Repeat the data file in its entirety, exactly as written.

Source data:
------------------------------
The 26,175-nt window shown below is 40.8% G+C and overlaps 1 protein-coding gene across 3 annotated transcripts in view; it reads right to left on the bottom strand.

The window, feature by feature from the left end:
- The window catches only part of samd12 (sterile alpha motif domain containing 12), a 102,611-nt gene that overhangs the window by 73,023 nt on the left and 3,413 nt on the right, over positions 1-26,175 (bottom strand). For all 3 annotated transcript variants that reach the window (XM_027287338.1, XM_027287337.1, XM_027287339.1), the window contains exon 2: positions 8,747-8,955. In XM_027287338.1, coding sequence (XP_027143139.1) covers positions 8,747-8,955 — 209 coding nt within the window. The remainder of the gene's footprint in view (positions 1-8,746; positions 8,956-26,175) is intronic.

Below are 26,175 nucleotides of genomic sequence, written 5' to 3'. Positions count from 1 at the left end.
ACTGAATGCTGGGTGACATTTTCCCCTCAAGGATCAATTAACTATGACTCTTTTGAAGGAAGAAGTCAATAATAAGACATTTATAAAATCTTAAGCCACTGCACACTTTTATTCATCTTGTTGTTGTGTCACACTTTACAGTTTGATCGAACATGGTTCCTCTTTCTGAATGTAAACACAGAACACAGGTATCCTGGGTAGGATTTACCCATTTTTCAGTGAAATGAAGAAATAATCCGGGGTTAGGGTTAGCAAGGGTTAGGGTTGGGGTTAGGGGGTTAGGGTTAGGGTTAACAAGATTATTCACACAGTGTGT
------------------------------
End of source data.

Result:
The 26,175-nt window shown below is 40.8% G+C and overlaps 1 protein-coding gene across 3 annotated transcripts in view; it reads right to left on the bottom strand.

The window, feature by feature from the left end:
- The window catches only part of samd12 (sterile alpha motif domain containing 12), a 102,611-nt gene that overhangs the window by 73,023 nt on the left and 3,413 nt on the right, over positions 1-26,175 (bottom strand). For all 3 annotated transcript variants that reach the window (XM_027287338.1, XM_027287337.1, XM_027287339.1), the window contains exon 2: positions 8,747-8,955. In XM_027287338.1, coding sequence (XP_027143139.1) covers positions 8,747-8,955 — 209 coding nt within the window. The remainder of the gene's footprint in view (positions 1-8,746; positions 8,956-26,175) is intronic.

Below are 26,175 nucleotides of genomic sequence, written 5' to 3'. Positions count from 1 at the left end.
ACTGAATGCTGGGTGACATTTTCCCCTCAAGGATCAATTAACTATGACTCTTTTGAAGGAAGAAGTCAATAATAAGACATTTATAAAATCTTAAGCCACTGCACACTTTTATTCATCTTGTTGTTGTGTCACACTTTACAGTTTGATCGAACATGGTTCCTCTTTCTGAATGTAAACACAGAACACAGGTATCCTGGGTAGGATTTACCCATTTTTCAGTGAAATGAAGAAATAATCCGGGGTTAGGGTTAGCAAGGGTTAGGGTTGGGGTTAGGGGGTTAGGGTTAGGGTTAACAAGATTATTCACACAGTGTGT